When she was granted an early release, she knew she had to remove herself from her former social circle. She started training at a local gym, cycling, running, and decided to do triathlons. In California, she fell in love with the sunny skies, beautiful beaches and her future husband – a marine who pushed and encouraged her to expand her physical training.
They got married, started to train together and eventually decided to do ultra-marathons. He encouraged her to gain her Fitness Pro Card in bodybuilding and start studying from home – which she did, finally graduating with a doctoral degree. All the while, she established a running and hiking community that encompassed more than a thousand members, and held free training runs with up to fifty participants. She now lives in Okinawa, Japan, and is free to spend her days doing exactly what she yearned for during her time of incarceration: feel the breeze on her face, and run wherever she pleases.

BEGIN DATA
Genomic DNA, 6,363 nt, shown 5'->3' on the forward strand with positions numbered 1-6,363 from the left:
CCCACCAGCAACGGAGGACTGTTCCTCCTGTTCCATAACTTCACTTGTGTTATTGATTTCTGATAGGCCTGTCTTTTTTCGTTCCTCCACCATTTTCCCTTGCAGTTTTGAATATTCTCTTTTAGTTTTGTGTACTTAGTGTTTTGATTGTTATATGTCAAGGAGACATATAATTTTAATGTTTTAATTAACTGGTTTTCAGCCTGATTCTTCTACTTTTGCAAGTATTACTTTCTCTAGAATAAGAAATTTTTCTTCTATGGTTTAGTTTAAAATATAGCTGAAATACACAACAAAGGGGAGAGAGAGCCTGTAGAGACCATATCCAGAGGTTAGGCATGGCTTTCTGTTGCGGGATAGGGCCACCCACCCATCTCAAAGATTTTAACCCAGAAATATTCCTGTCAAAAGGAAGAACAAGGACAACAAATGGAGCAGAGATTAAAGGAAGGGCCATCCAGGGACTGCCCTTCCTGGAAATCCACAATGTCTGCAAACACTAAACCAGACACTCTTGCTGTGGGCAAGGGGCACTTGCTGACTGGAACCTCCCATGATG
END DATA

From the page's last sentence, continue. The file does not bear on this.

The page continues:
Victoria Lo, San Francisco, of Team Deathsquad on Zzyzx Dry Lake Bed (Kilometer 330), March 31st at 12.50h
Victoria (32) initially had no athletic background. Throughout her childhood, she was constantly teased for being overweight, uncoordinated and inept at any type of sport. Her nicknames were "whale" and "fat cow" all throughout her time at school, until she left for university at age 18. She started running just to lose weight, to get stronger and prove all of her childhood tormentors wrong.